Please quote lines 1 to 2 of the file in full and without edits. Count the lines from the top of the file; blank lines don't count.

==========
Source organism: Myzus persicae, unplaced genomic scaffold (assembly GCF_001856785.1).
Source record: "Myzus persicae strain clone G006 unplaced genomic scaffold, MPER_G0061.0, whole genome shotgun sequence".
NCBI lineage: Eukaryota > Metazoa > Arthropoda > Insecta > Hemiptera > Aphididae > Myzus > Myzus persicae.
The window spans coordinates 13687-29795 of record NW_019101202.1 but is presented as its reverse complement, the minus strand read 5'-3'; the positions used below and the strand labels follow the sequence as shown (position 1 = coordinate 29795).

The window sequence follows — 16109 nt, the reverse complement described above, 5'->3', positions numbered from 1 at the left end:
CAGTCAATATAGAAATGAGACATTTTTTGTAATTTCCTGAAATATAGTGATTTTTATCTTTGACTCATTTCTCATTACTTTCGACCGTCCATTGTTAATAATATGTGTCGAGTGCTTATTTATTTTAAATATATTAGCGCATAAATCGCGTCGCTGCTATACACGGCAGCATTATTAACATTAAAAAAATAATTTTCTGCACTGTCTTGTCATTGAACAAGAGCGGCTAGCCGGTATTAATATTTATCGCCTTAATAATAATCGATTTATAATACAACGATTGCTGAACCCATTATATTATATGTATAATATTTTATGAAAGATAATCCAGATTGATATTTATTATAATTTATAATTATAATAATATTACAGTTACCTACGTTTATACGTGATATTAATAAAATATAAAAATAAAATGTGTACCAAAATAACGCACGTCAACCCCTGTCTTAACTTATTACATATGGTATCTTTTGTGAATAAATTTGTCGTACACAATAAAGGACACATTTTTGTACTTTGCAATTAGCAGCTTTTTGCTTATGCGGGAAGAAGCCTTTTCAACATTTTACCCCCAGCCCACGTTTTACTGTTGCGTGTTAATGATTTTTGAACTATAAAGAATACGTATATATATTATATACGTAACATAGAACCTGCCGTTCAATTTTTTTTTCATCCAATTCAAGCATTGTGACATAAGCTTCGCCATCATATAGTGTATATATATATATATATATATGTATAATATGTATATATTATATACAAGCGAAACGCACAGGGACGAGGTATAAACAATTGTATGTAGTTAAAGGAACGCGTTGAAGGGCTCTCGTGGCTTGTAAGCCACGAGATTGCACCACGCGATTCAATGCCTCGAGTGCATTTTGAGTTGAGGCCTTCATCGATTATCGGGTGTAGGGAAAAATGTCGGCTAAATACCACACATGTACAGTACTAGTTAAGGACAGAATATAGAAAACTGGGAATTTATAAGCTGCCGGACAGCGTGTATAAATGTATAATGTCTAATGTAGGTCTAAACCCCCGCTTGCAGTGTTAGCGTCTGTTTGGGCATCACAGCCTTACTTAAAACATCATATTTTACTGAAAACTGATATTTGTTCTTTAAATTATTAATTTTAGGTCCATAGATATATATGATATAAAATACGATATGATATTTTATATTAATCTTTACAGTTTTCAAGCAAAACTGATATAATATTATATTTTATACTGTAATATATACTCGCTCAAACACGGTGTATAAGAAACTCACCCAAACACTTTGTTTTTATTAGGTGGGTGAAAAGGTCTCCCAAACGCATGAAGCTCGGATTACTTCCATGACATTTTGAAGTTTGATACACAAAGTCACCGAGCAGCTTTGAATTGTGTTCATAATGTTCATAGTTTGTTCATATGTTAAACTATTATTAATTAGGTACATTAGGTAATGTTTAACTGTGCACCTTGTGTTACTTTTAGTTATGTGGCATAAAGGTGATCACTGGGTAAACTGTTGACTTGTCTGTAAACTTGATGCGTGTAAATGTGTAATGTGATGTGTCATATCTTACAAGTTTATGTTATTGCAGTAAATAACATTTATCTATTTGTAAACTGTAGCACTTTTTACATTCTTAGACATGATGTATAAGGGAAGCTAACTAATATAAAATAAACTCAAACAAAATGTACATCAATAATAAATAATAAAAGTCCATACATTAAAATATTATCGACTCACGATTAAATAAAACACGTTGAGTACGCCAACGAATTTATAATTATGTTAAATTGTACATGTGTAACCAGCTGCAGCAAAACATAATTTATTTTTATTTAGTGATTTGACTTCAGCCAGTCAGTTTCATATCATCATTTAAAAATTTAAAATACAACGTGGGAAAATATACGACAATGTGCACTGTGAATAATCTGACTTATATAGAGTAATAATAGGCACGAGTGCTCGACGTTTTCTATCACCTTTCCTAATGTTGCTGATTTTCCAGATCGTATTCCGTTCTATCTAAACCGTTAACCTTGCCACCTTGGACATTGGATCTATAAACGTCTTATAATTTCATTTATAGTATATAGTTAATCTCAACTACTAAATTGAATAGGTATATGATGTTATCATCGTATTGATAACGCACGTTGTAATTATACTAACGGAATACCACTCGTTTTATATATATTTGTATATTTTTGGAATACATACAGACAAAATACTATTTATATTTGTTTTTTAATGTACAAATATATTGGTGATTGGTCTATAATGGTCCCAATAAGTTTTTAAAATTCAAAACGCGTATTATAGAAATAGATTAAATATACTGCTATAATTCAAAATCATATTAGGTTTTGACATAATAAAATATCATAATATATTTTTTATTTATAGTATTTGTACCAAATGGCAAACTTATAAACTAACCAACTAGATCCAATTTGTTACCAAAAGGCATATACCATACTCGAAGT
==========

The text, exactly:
Source organism: Myzus persicae, unplaced genomic scaffold (assembly GCF_001856785.1).
Source record: "Myzus persicae strain clone G006 unplaced genomic scaffold, MPER_G0061.0, whole genome shotgun sequence".